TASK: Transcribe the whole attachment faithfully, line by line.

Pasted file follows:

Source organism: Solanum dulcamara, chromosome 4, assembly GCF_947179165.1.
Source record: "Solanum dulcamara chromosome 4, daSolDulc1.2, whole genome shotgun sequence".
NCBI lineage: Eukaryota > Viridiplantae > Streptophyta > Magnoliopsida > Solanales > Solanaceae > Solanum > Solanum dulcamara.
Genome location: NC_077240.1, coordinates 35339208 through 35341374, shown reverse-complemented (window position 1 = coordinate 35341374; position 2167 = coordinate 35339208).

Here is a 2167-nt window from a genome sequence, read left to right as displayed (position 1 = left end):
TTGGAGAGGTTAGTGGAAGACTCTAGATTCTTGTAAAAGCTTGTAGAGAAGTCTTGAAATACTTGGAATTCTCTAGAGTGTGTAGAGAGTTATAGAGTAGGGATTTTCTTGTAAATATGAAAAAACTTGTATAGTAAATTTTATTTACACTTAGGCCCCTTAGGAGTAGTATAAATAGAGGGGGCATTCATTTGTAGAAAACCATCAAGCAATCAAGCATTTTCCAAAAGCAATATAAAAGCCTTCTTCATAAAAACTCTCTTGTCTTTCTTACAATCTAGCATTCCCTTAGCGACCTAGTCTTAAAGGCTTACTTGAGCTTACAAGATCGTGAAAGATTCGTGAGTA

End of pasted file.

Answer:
Source organism: Solanum dulcamara, chromosome 4, assembly GCF_947179165.1.
Source record: "Solanum dulcamara chromosome 4, daSolDulc1.2, whole genome shotgun sequence".
NCBI lineage: Eukaryota > Viridiplantae > Streptophyta > Magnoliopsida > Solanales > Solanaceae > Solanum > Solanum dulcamara.
Genome location: NC_077240.1, coordinates 35339208 through 35341374, shown reverse-complemented (window position 1 = coordinate 35341374; position 2167 = coordinate 35339208).

Here is a 2167-nt window from a genome sequence, read left to right as displayed (position 1 = left end):
TTGGAGAGGTTAGTGGAAGACTCTAGATTCTTGTAAAAGCTTGTAGAGAAGTCTTGAAATACTTGGAATTCTCTAGAGTGTGTAGAGAGTTATAGAGTAGGGATTTTCTTGTAAATATGAAAAAACTTGTATAGTAAATTTTATTTACACTTAGGCCCCTTAGGAGTAGTATAAATAGAGGGGGCATTCATTTGTAGAAAACCATCAAGCAATCAAGCATTTTCCAAAAGCAATATAAAAGCCTTCTTCATAAAAACTCTCTTGTCTTTCTTACAATCTAGCATTCCCTTAGCGACCTAGTCTTAAAGGCTTACTTGAGCTTACAAGATCGTGAAAGATTCGTGAGTA